Quake-hit Afghan village struggles back to life as aid trickles in

WUCHKAI, AFGHANISTAN: A ruined village in eastern Afghanistan, just 10 kilometers (six miles) from the epicenter of this week’s deadly earthquake, is struggling to come back to life as aid pours into the devastated area. create.
Wuchkai, a three-hour drive from the nearest town, can only be reached by a narrow, rutted dirt road – there’s only room for one car in places.
Isolated, without electricity and water, the village stretches across a vast basin surrounded by majestic hills and bisected by an almost dry river.
Many houses, workshops and shops in the village were destroyed by Wednesday’s 5.9-magnitude earthquake, the epicenter of which was recorded on the other side of the hills beside it.
More than 1,000 people were killed in the earthquake – the deadliest earthquake in more than two decades – with Wuchkai alone accounted for at least three dozen.
Now survivors are trying to find shelter in the ruins of their homes, desperately depending on the aid convoys that have begun to arrive.
Raqim Jan, 23, said: “I ask and expect the world and the government to provide us with the basics we need to live.
Jan lost 11 members of his extended family when their one-story home took over as they slept early on Wednesday.
Almost every family loses at least one member – and most lose many others – so they are coming together to share resources.
Jan now lives with four other families – 15 women and about 20 children – in three large tents set up near their dilapidated home.
Help has arrived, but he worries about how long it will last.
“The tents, food, and flour we received in a few days were not enough,” says Jan, as a community fire for cooking sent smoke spiraling above the campsite. makeshift camp.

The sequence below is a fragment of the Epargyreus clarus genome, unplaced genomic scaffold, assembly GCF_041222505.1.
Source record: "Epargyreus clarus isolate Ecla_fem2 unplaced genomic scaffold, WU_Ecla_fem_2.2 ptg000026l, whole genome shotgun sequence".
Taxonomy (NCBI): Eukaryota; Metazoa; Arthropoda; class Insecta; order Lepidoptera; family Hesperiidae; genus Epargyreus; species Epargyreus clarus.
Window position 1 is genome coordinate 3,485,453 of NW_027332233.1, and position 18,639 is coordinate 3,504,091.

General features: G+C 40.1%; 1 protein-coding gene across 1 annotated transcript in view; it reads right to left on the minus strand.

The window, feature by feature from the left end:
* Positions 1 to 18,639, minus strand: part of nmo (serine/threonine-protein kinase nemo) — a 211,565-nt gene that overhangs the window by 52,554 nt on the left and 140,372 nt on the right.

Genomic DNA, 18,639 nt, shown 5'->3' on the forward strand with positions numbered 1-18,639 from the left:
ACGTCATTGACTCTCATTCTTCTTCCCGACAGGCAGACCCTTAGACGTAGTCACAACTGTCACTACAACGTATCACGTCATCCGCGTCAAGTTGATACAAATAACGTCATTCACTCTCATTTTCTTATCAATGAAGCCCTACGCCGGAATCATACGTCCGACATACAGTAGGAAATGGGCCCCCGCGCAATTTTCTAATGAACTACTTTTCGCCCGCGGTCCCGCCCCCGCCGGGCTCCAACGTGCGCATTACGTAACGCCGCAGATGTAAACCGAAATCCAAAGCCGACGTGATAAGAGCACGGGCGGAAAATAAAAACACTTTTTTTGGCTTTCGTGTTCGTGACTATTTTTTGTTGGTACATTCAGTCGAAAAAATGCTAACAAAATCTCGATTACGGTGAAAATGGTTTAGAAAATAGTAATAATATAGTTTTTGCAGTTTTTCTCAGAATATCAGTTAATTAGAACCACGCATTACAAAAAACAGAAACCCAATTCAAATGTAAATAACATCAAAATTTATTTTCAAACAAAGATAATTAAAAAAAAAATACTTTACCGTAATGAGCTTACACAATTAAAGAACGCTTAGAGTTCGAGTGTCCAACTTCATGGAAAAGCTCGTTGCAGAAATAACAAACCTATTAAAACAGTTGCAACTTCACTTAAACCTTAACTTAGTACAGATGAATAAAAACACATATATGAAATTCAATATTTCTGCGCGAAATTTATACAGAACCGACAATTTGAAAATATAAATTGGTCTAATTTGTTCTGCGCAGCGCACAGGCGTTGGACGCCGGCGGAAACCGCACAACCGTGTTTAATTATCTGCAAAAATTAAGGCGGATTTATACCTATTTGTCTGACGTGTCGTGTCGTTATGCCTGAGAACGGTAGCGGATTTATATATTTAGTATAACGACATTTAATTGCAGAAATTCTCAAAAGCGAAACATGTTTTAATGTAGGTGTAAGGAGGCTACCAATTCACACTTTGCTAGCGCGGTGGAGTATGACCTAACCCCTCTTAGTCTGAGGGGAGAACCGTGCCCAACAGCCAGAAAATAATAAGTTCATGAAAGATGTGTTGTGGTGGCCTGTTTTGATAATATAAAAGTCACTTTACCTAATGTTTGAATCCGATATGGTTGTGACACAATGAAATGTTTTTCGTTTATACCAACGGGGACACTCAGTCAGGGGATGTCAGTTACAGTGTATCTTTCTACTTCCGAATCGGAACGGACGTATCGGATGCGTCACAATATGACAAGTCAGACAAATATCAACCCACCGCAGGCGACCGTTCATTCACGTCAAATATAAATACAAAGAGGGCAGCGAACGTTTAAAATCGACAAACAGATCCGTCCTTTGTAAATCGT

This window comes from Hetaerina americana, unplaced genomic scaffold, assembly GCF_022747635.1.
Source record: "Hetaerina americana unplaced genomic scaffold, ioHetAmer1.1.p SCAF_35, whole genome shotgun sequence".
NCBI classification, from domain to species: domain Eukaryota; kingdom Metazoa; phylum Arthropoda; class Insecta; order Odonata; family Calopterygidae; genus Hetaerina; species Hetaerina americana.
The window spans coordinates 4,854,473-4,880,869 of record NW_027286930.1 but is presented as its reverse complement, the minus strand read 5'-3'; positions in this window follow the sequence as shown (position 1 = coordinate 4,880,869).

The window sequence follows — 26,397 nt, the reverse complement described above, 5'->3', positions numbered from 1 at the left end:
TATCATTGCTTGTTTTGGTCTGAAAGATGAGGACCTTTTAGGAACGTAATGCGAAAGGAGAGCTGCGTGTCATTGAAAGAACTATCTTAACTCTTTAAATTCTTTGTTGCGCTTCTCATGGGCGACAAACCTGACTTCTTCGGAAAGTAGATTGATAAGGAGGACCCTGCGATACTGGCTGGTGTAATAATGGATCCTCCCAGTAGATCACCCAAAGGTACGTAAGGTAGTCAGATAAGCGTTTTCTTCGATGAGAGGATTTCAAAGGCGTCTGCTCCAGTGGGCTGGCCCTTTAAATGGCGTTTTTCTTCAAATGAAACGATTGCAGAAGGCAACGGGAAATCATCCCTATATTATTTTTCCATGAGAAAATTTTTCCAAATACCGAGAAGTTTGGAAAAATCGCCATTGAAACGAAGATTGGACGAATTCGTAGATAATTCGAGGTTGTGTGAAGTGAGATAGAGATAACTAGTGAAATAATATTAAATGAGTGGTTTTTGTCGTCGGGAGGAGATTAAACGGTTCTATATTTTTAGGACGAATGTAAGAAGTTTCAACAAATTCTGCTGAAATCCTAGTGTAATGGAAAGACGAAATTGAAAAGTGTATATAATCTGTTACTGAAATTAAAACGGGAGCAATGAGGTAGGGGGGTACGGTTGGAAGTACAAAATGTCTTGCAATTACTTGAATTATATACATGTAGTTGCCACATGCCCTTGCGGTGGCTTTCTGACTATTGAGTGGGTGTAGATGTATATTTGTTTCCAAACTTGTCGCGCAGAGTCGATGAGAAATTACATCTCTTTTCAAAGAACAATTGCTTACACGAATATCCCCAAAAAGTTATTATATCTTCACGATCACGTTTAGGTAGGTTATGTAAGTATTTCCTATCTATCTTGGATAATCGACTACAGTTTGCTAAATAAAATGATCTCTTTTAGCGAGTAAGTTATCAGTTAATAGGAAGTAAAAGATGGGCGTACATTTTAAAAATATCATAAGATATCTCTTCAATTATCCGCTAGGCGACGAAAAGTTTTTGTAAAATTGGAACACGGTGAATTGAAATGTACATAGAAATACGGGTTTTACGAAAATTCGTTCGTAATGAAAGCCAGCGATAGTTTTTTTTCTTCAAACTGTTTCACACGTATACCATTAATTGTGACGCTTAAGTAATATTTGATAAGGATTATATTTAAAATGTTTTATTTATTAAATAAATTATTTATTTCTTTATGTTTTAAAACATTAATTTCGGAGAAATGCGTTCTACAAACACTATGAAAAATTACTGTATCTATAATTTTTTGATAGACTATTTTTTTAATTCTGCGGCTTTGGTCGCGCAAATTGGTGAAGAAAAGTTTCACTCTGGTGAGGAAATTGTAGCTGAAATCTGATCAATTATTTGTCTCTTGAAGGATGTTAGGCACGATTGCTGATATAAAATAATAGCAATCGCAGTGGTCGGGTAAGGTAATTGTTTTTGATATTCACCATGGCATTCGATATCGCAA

Nearby, children were playing – seemingly oblivious to their plight – while the children wailed for attention.
A cow tethered to a pole was munching as chickens roamed the dusty ground, pecking at nothing in the dust.
The men of the village occasionally broke into the ruins of their houses, trying to salvage anything of value that could be found in the ruins.
But they walked cautiously, as any walls that remained standing were cracked – in danger of collapsing at any moment – and aftershocks were still being felt.
A violent tremor killed five people in the same county early Thursday.
In the center of Wuchkai, a steady stream of aid vehicles arrived, sending up dust clouds from roads that were drying up after days of torrential rain.
While the big operators seem organized – such as the World Food Program and Doctors Without Borders – the smaller Afghan-led distribution is more chaotic.
Temperatures flared as dozens of villagers scrambled in the back of a truck on Thursday, trying to get bean bags donated by a businessman from Kabul.
An armed platoon Taliban grabbed a particularly pompous young man and roughly took him away in their car.
Not far away, bent in half under the weight of the wrapper, 20-year-old Kawsar Uddin and his uncle carried a tent that would become the family’s temporary home.
Faced with the current influx of aid, Uddin is skeptical of motives and accuses aid organizations of staging “image operations”.
“They have distributed food and tents … but some are doing business on the blood of the Afghan people,” he said.

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